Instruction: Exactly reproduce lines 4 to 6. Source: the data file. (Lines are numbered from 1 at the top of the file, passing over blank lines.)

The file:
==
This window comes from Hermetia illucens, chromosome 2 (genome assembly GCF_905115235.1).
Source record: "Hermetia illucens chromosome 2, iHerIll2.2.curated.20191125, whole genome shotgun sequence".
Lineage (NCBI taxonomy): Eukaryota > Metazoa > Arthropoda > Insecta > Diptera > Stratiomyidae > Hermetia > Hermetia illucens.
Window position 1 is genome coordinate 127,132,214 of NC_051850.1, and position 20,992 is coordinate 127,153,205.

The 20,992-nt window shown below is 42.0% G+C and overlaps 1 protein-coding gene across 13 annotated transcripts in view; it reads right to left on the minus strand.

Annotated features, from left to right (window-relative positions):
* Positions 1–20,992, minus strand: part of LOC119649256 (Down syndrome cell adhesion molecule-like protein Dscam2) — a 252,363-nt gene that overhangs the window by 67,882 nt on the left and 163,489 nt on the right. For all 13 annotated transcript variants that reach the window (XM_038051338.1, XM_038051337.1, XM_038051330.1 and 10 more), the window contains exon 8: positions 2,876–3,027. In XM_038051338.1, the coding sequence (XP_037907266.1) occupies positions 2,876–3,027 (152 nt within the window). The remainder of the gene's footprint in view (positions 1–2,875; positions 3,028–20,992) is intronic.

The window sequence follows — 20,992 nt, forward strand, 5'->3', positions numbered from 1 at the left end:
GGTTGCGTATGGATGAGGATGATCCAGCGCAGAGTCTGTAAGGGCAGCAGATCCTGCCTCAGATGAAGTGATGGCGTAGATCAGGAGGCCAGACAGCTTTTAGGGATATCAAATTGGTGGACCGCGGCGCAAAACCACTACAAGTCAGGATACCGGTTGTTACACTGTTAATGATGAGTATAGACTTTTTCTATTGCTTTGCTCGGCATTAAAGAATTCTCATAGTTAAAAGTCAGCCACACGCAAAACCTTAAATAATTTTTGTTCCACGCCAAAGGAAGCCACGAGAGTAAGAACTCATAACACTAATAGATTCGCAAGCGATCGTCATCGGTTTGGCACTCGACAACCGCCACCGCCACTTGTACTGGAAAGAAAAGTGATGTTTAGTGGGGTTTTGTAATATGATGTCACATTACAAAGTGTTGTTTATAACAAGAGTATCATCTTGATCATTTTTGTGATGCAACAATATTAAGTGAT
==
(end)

Window position 1 is genome coordinate 127,132,214 of NC_051850.1, and position 20,992 is coordinate 127,153,205.

The 20,992-nt window shown below is 42.0% G+C and overlaps 1 protein-coding gene across 13 annotated transcripts in view; it reads right to left on the minus strand.

Annotated features, from left to right (window-relative positions):